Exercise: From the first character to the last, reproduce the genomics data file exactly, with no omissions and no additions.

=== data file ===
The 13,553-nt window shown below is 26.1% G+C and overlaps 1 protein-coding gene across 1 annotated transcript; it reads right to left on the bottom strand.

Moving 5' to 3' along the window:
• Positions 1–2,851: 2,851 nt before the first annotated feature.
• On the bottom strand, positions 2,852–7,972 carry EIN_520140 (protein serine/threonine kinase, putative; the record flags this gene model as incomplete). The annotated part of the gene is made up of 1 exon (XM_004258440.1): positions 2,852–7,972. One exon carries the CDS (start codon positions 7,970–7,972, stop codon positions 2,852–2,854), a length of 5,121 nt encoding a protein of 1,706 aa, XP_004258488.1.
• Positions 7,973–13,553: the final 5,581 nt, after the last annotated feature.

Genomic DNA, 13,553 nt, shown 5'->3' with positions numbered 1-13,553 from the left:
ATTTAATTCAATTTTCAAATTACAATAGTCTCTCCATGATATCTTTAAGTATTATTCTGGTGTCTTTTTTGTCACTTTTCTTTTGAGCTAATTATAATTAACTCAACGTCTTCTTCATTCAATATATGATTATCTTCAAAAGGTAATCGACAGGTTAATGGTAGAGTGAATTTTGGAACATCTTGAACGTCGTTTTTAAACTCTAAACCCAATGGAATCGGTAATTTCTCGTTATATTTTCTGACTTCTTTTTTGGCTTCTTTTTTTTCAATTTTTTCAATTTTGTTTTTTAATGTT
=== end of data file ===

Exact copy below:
The 13,553-nt window shown below is 26.1% G+C and overlaps 1 protein-coding gene across 1 annotated transcript; it reads right to left on the bottom strand.

Moving 5' to 3' along the window:
• Positions 1–2,851: 2,851 nt before the first annotated feature.
• On the bottom strand, positions 2,852–7,972 carry EIN_520140 (protein serine/threonine kinase, putative; the record flags this gene model as incomplete). The annotated part of the gene is made up of 1 exon (XM_004258440.1): positions 2,852–7,972. One exon carries the CDS (start codon positions 7,970–7,972, stop codon positions 2,852–2,854), a length of 5,121 nt encoding a protein of 1,706 aa, XP_004258488.1.
• Positions 7,973–13,553: the final 5,581 nt, after the last annotated feature.

Genomic DNA, 13,553 nt, shown 5'->3' with positions numbered 1-13,553 from the left:
ATTTAATTCAATTTTCAAATTACAATAGTCTCTCCATGATATCTTTAAGTATTATTCTGGTGTCTTTTTTGTCACTTTTCTTTTGAGCTAATTATAATTAACTCAACGTCTTCTTCATTCAATATATGATTATCTTCAAAAGGTAATCGACAGGTTAATGGTAGAGTGAATTTTGGAACATCTTGAACGTCGTTTTTAAACTCTAAACCCAATGGAATCGGTAATTTCTCGTTATATTTTCTGACTTCTTTTTTGGCTTCTTTTTTTTCAATTTTTTCAATTTTGTTTTTTAATGTT